At Tower Junction, we turned onto the “Grand Loop” and joined the frenzy that is Yellowstone in summer ... even on rainy days. Fortunately geology, ecology and photography kept me from going insane. I scanned road cuts as we passed through the “core of an ancient volcano” -- Mount Washburn is one of the Absaroka volcanos of 50 million years ago. We stopped near Dunraven Pass, where the effects of the great Yellowstone fires of 1988 were obvious and striking. Many dead trees were still standing, even after 26 years. And young lodgepole pines were growing thick like weeds.
|Lodgepole pine saplings thrive amid the standing dead.|
|There were many many many acres of dense young lodgepoles (Pinus contorta).|
At Norris Geyser Basin I took a short hike to investigate some of the hydrothermal features for which Yellowstone is famous, and for which the Park was created (1872). The scenery was wonderfully bizarre, and the colors were great, even under gray skies. Trails were in use but not crowded. People strolled, chatted, speculated, laughed and took photos free of care. There must have been many wet iPhones and iPads that day!
|"Could we cook our fish in it?" -- Veteran Geyser.|
|"It smells like a stink bomb!" The kid was right -- lovely Emerald Spring reeks of sulfur!|
Hoping for a really big spurt from Steamboat Geyser. It's the tallest in the world ... when it's active.
I tried to imagine what it would have been like to be an explorer walking through thick pine forests, to see “smoke” rising ahead, and then to come upon these unexpected landscapes. The ones in Norris Geyser Basin are especially weird, often devoid of vegetation or with scattered remains of the dead.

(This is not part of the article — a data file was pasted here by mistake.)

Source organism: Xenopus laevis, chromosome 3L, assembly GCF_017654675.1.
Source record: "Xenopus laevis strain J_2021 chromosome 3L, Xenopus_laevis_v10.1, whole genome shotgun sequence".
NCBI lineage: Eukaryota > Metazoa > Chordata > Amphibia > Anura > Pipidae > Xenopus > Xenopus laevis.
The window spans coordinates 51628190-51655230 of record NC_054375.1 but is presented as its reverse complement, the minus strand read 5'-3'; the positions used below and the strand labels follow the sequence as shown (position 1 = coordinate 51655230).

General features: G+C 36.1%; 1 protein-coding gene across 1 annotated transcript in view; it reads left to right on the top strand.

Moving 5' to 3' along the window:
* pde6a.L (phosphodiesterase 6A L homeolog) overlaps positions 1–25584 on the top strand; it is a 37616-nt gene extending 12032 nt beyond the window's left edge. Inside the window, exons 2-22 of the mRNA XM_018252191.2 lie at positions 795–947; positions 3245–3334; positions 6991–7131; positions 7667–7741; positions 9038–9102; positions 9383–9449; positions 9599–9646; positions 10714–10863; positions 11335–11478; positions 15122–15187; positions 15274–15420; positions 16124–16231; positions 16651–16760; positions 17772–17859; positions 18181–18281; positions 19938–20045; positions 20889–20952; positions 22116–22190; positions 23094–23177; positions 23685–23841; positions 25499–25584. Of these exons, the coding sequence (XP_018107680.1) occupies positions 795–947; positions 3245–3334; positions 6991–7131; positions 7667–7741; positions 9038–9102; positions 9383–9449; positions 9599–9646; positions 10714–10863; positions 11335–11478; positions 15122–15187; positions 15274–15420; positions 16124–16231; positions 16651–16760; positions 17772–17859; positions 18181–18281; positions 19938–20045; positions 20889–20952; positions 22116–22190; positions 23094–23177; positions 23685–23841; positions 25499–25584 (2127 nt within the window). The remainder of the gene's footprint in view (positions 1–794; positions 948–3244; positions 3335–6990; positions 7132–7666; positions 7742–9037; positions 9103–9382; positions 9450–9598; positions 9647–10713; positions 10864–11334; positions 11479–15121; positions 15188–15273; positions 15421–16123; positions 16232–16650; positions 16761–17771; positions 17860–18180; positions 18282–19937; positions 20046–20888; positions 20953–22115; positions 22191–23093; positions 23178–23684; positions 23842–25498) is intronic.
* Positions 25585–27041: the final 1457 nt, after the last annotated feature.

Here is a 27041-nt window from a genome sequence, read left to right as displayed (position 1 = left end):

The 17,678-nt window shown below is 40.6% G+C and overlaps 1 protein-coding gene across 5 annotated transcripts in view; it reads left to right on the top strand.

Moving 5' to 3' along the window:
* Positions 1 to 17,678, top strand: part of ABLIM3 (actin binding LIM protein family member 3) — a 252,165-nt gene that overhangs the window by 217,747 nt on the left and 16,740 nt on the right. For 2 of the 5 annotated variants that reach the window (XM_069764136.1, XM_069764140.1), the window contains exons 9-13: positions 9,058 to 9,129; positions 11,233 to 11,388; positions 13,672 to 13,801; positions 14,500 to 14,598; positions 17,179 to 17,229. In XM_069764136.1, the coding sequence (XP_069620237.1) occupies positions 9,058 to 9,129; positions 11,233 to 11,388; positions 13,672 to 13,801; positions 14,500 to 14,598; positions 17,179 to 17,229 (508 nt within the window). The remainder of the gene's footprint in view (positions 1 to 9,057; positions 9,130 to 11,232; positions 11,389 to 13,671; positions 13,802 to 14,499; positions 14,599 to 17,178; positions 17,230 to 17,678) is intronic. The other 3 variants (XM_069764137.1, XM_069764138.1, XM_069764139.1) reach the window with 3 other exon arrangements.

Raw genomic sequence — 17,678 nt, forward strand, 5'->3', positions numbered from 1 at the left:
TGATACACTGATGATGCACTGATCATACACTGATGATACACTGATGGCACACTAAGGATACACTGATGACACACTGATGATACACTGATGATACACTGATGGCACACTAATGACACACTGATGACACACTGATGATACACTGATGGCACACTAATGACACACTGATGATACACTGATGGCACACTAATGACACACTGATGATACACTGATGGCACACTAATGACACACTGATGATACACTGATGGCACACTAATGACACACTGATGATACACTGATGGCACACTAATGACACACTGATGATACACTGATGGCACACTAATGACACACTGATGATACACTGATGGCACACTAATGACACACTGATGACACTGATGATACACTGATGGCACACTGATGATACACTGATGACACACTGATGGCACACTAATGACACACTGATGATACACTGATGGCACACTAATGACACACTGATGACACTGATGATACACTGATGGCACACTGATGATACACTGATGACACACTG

|Thin sheet of flowing water. Bacteria, algae and non-biological precipitates color the geyser basin.|
|Pool of Echinus Geyser.|
We finished at Mammoth, famous for hot springs and spectacular terraces. I thought back to the first stop of the day at the outcrop of Madison limestone -- probable source of carbon dioxide and calcium carbonate from which these travertine features are built.
|Looking down on Mammoth from travertine terraces off the Upper Terrace Loop.|
By the time we reached the trailhead it was getting late. The sun, which hadn’t done much all day, was now threatening to set. I hurried along the boardwalk to a spot with active terrace growth (flowing hot chemical-laden water), and thus great colors.
|Old travertine is shades of gray and tan. Active areas seem so colorful in comparison.|
...and another ...
... and so it went until it was time to leave.
This cascade of pools and small terraces was enchanting. The textures were as wonderful as the colors.
Mammoth is Vignette #17 in Geology Underfoot in Yellowstone Country. Hendrix includes lots of interesting information about travertine development at Mammoth, and its varied forms. Sadly there wasn’t time to do more than a small fraction of the Mammoth tour before we had to drive home to our wet campsite.
Bryan, TS. 2008. The geysers of Yellowstone, 4th ed. Boulder, CO: University Press of Colorado.
Carson, RJ. 2010. East of Yellowstone; geology of Clark’s Fork Valley and the nearby Beartooth and Absaroka Mountains. Sandpoint, ID: Keokee Books.
Hendrix, MS. 2011. Geology underfoot in Yellowstone country. Missoula, MT: Mountain Press Publishing Co.
Lageson, DR and Spearing, DR. 1988. Roadside geology of Wyoming. Missoula, MT: Mountain Press Publishing Co.